Does a DVD player benifit from a seperate DAC and/or Anti-Jitter unit?

Discussion in 'Archived Threads 2001-2004' started by Michael Ipp, Dec 10, 2001.

  1. Michael Ipp

    Michael Ipp Stunt Coordinator

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    Hi,

    Sorry if this question is a bit novice but I am totaly confused. I currently have a setup in my bedroom that I am taking down and was wondering if I could incorporate it into my HT.

    I have CAL Sigma II Tube DAC and a Monarcy Audio DIP (Anti-jitter). Will I benifit if I use them with my dvd player to watch movies? Or only if I listen to music through the dvd player?

    Thanks.
     
  2. Philip Hamm

    Philip Hamm Lead Actor

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    I may be wrong, but I believe that jitter is only a problem with PCM signals, since they use an analog clock. DD and DTS are not subject to jitter.
     
  3. Kirk Sims

    Kirk Sims Auditioning

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    Michael,

    I am currently using a DIP Superdrive in my HT rig. It really doesn't make a difference with my RP91, but does improve the Satellite receiver's sound quality.

    I have a MSB Link Dac plugged into a second system with a old Lexicon processor without internal DAC's. That also was an improvement. But if you have a late model receiver/processor with internal DAC's, using the CAL won't help much. You would then being running your signal through an unnecessary, additional A/D conversion step.

    Definitely try the DIP and see if you like it in your rig. Also check to make sure it can pass DD and DTS, not sure if the Original DIP can or not.

    Kirk
     
  4. Max Knight

    Max Knight Supporting Actor

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    If I understand it correctly, DD and DTS are a packet style information transfer, and thus are not susceptible to jitter like PCM data is. So using an outboard DAC/jitter correction may improve your DVD player's sound when you play CDs on it, but only when you play CDs on it.

    -Max
     
  5. michael_I

    michael_I Auditioning

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    I am using theb Marantz SR8000. I'm not quite sure if I am clear on the DAC. How would it be an additinal D to A step?

    If I use the Digital out on the DVD player, to my DAC, which converts it Analog, then from my DAC to my reciver's analog input, it is only being converted once.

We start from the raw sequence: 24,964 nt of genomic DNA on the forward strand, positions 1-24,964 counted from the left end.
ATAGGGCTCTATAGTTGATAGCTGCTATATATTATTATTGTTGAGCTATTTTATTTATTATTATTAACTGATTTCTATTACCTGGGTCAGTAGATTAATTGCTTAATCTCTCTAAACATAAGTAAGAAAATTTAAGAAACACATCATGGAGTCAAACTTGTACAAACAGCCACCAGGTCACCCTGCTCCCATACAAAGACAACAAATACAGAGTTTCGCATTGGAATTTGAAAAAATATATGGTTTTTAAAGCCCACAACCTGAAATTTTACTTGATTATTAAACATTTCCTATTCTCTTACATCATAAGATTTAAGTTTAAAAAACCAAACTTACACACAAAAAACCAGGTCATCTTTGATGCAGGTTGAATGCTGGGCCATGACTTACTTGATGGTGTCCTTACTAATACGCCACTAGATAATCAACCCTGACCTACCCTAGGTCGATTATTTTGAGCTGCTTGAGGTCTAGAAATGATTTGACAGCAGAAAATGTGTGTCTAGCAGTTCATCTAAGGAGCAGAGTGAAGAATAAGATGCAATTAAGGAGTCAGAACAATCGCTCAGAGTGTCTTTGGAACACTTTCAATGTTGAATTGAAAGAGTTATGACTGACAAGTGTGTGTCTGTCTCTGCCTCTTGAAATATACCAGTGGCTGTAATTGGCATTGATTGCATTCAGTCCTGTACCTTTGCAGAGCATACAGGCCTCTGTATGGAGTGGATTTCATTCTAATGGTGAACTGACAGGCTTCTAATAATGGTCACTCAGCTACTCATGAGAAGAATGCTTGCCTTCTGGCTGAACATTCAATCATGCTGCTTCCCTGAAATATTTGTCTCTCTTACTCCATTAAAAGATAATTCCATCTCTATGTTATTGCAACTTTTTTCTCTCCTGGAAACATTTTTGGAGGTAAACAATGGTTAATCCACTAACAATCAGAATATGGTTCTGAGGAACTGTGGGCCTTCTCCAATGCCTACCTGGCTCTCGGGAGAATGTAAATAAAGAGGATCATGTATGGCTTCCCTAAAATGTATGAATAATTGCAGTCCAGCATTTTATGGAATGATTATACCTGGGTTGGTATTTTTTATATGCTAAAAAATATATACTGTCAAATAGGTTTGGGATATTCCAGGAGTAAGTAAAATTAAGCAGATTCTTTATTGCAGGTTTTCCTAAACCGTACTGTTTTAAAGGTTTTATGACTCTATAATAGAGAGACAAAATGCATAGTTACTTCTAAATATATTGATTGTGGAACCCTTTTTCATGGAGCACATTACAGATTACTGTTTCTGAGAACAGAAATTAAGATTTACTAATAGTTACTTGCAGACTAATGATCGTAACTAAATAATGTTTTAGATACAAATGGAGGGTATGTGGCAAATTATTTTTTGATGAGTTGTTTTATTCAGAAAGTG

The point is made that DTS and DD are PCM. But doesnt the digital data have to be converetd to analog at some point to play through the speakers? I undertstand not needing a anti-jitter, but what if the outboard DAC is better then the onboard DAC?
     
  6. Kevin C Brown

    Kevin C Brown Producer

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    Check out www.jitter.de . They are selling a product, but until you get to that point, a really good explanation of jitter. It's in there, but they also point out that *most* de-jitterers simply pass DD/DTS signals unaltered. Only affects PCM (CD) signals.
    And as far as a de-jitterer improving a satellite transmission, that's not likely either, right? Satellite is MPEG2 which is also a packeted data stream?
     
  7. Philip Hamm

    Philip Hamm Lead Actor

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  8. Max Knight

    Max Knight Supporting Actor

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    Michael,

    To answer your question, an outboard DAC could be better for music. It would not be an extra D/A conversion, but it would be an extra link in your equipment chain. The more digital steps in your equipment chain, the more jitter can take its toll on your sound quality. Some really nice DACs like the DAC-1 (I think blue circle makes it) incorporate an anti-jitter device to combat this. The issue is that the different digital devices (the source component, then the dac) have different clocks. If these clocks are out of step with each other jitter can happen. Jitter is reduced on "one box" solutions because the source section and the DA section share the same clock. But of course, a higher quality outboard DAC could provide sonic benefit even if there was a higher level of jitter.

    So, to answer the first question of the thread:

    A higher quality outboard DAC and/or anti-jitter device can help a DVD player sound better, but only when it is playing CDs.

    -Max
     
  9. Kevin C Brown

    Kevin C Brown Producer

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    Ooo- You have to be careful.

    For example, my pre/pro converts *everything* to digital, processes it (crossover, speaker distances/delays), then back to analog. So for me, an external DAC (for linear PCM signals) would only add more jitter:

    CD (digital output)

    to pre/pro (maintains digital, processes it, then to analog to amps then speakers)

    CD (digital output)

    to external DAC (converts digital to analog)

    to pre/pro (analog input, which simply converts it back to digital, processes it, then back to analog to amps then speakers)

    Some receivers/pre pros now have option to keep in analog domain within, but typically you lose bass management then.
     

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